The course trainer has many years of experience with spacecraft operations. As such, the teaching approach was oriented in bringing actual examples of spacecraft missions and real operational scenarios. Students were challenged with quizzes to bring them as close as possible to actual problems that can arise during spacecraft missions! The participants were even split into three teams – Alamouti, WASP, and Sud'ba – for a group exercise. Each team had to produce a “Ladybird design” for a spacecraft that they then operated on the final day in a virtual spacecraft communications scenario. All three teams performed admirably in this simulation, and successfully put into practice all they had learned during their training.
With their certificate of participation and course transcript, the students will claim ECTS credit(s) from their home universities.
During a break from the hard work, students visited ESEC-Redu with three different Operations Engineers. They saw the PROBA Operations Room and received insights on how ESEC-Redu communicates with the PROBA satellite. They also visited the Baseband Equipment Room, as well as inside the Redu 1 antenna, which is a 15-metre diameter dish. Visiting an operational ground station meant that the students could quiz the on-site engineers for their advice! While there, the students witnessed the passage of a PROBA satellite, gaining valuable insight for their own projects.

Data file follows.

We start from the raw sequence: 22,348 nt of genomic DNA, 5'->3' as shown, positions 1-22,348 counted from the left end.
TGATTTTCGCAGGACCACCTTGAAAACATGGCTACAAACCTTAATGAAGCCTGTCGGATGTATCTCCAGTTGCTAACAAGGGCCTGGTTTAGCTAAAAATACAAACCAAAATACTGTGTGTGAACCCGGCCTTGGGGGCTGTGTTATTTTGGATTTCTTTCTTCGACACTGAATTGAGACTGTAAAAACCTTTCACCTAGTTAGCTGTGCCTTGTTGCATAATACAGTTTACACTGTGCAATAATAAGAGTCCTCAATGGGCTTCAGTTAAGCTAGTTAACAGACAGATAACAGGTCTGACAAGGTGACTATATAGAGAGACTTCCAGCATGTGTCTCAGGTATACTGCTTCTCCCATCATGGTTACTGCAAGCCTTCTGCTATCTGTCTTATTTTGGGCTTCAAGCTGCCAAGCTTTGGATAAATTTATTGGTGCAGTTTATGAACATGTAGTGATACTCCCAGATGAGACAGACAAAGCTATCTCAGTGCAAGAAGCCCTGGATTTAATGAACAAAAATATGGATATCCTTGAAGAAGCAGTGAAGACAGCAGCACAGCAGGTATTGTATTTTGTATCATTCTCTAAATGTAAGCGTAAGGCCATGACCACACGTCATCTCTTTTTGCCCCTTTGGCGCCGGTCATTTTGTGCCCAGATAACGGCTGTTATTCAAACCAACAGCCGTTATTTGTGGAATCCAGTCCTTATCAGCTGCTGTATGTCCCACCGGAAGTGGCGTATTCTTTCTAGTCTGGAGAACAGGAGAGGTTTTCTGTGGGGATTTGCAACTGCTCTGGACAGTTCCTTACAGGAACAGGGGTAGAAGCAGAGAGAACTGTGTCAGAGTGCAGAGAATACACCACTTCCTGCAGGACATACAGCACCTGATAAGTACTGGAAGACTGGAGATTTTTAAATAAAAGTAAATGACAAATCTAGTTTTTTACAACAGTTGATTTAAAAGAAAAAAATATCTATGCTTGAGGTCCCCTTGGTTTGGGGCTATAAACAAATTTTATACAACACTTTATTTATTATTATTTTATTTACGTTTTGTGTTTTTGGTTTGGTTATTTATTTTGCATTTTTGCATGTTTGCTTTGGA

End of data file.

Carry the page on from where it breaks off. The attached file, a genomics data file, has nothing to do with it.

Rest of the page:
By a happy coincidence, ESA’s Director General and a delegation of Belgian ministers happened to be present during the students’ visit. These VIPs were very interested in the students’ work, as well as their backgrounds and hopes for the future. Perhaps one of the students will be a future ESA Director General!